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Should You Fly While Pregnant? How to Stay Safe and Comfortable

By HERWriter
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Should You Fly While Pregnant? Stay Safe and Comfortable MonkeyBusiness Images/PhotoSpin

Pregnant women are traveling more and more for work and pleasure. While you are pregnant, there are some important things to be aware of when you are traveling.

First, pregnant women should avoid the full body scanners at the airport and request a physical pat-down.

Pregnant women should not fly after the thirty-sixth week of pregnancy. Some domestic airline carriers allow women to travel up to the eighth month of pregnancy. Some airlines may require a doctor’s note allowing you to fly during your final trimester.

For a pregnant woman, the perfect time to fly may be between weeks 14 and 27 or in the second trimester. Also, during this period your energy levels are higher and risk for a miscarriage is low and you are past the first trimester of morning sickness.

Air travel while you are pregnant is safe for you and your baby. But there are some things you can do to make your travel safer and more comfortable.

According to the American Pregnancy Association and the American College of Obstetricians and Gynecologists, here are several things to make air traveling easier when you are pregnant. For example:

• Before you pack, secure permission from your medical practitioners.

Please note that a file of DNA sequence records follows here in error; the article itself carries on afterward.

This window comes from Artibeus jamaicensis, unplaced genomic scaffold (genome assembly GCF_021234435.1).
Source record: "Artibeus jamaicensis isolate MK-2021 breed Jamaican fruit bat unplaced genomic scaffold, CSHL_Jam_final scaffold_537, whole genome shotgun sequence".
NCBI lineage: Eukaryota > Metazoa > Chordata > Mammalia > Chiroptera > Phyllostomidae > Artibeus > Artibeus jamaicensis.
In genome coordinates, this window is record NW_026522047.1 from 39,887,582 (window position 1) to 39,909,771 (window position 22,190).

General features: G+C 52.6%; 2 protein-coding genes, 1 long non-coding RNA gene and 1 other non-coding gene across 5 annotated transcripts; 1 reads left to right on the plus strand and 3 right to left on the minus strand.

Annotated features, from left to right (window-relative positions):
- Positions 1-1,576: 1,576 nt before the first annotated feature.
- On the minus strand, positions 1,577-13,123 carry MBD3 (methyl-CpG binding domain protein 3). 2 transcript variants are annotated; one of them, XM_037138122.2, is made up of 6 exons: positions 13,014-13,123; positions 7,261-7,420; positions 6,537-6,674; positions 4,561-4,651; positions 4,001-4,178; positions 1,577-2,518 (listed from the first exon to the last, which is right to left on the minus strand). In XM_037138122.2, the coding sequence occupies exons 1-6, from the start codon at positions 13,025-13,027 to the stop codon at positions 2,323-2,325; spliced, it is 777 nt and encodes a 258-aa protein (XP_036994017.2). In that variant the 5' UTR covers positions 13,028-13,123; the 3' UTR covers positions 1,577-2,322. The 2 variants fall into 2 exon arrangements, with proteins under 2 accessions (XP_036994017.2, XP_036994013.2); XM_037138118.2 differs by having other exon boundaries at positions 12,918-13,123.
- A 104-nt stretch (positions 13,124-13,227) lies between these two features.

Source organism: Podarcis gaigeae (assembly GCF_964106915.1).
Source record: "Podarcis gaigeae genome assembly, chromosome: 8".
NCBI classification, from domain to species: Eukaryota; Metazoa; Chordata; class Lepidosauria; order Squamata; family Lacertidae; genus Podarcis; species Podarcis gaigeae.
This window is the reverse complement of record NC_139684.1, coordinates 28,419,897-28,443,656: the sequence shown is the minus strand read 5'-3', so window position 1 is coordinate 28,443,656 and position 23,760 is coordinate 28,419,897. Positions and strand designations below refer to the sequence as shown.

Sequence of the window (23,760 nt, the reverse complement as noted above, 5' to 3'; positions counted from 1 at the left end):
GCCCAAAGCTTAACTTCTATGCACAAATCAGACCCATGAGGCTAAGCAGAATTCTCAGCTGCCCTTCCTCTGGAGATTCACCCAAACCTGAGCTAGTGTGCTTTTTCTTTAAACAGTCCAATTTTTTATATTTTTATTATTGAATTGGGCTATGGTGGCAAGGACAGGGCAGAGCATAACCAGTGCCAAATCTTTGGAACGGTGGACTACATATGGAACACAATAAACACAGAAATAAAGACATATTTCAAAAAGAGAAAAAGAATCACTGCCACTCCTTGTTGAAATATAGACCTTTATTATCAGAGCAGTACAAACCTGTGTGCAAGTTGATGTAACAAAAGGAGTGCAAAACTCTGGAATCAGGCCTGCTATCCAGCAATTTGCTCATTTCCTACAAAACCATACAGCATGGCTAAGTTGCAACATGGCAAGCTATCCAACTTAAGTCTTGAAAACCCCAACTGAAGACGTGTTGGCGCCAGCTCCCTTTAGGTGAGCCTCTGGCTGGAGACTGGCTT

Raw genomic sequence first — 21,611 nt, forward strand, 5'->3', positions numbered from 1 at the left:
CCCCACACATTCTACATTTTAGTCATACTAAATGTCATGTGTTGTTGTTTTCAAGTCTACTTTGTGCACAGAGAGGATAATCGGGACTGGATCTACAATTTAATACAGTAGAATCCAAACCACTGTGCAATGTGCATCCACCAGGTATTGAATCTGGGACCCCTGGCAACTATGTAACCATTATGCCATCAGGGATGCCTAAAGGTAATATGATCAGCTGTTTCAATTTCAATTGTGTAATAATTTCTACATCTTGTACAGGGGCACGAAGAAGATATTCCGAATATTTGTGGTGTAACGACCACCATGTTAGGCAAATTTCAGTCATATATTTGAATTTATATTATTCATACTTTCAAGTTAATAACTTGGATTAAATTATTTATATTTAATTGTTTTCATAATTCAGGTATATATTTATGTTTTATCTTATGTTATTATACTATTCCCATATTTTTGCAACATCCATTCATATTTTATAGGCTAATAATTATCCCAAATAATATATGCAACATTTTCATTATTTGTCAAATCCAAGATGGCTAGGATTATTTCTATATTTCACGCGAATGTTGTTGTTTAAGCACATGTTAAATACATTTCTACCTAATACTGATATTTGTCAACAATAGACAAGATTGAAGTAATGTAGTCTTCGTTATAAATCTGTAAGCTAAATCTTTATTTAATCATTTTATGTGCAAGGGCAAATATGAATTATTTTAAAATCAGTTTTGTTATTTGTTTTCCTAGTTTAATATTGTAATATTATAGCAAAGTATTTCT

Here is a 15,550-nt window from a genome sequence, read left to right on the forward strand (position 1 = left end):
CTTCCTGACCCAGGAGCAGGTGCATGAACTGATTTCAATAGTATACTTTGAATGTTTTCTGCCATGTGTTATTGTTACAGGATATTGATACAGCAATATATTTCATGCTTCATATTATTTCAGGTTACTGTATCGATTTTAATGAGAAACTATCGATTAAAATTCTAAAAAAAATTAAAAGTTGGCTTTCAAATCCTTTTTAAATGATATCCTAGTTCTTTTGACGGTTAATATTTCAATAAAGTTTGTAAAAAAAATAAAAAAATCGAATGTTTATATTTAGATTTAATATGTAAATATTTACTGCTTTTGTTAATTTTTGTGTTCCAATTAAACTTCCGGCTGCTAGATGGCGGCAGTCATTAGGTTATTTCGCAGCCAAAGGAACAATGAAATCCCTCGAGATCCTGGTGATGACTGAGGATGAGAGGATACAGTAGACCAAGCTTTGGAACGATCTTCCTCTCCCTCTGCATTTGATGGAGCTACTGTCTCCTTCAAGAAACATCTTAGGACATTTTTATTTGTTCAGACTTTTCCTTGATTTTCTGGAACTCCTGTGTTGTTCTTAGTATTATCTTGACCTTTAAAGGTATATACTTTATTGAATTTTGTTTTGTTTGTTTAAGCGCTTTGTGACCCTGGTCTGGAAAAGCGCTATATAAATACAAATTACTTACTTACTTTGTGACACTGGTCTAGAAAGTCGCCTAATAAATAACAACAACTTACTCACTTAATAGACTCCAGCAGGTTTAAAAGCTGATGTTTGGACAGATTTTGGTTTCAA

• Contact your airline to see if they have any restrictions for pregnant women.

• Book an aisle seat or bulk head seat. The aisle seat will make trips to the bathroom easier and the bulk head seat will allow you to stretch your legs during a flight.

• Travel on major airlines with pressurized cabins and avoid smaller private planes. If you must ride in smaller planes, avoid altitudes above 7,000 feet.

• Prior to departure, ask your prenatal caregiver to refer you to an obstetrician or midwife at your final destination

• Bring a copy of your prenatal chart. This includes your age, date of last period, due date, past pregnancies, disease risk factors, pregnancy-related tests, ultrasounds, etc.

• Before your flight avoid carbonated drinks.

• Avoid any foods that produce gas before your travel.

• Always wear your seat belt during your flight.

• The proper way to wear your seat belt is below your belly and low on the hipbones.

• Consult your health care provider about an anti-nausea medication if you are prone to air sickness.

• Locate the nearest hospital or medical center near your final destination.

Travel should be effortless when you are pregnant, but also convenient for frequent potty stops, meal breaks, with time to stretch the legs.

If your health care practitioner doesn’t want you to fly, consider taking a short car ride for a mini-vacation before the end of your pregnancy instead.


"Pregnancy." Whattoexpect. Web. 4 Mar. 2015.

"Traveling by Plane When Pregnant." BabyCenter. Web. 4 Mar. 2015.

"Pregnancy and Travel." American Pregnancy Association. Web. 4 Mar. 2015.

"Travel During Pregnancy." Acog.org. Web. 4 Mar. 2015.

Reviewed March 5, 2015
by Michele Blacksberg RN
Edited by Jody Smith

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We value and respect our HERWriters' experiences, but everyone is different. Many of our writers are speaking from personal experience, and what's worked for them may not work for you. Their articles are not a substitute for medical advice, although we hope you can gain knowledge from their insight.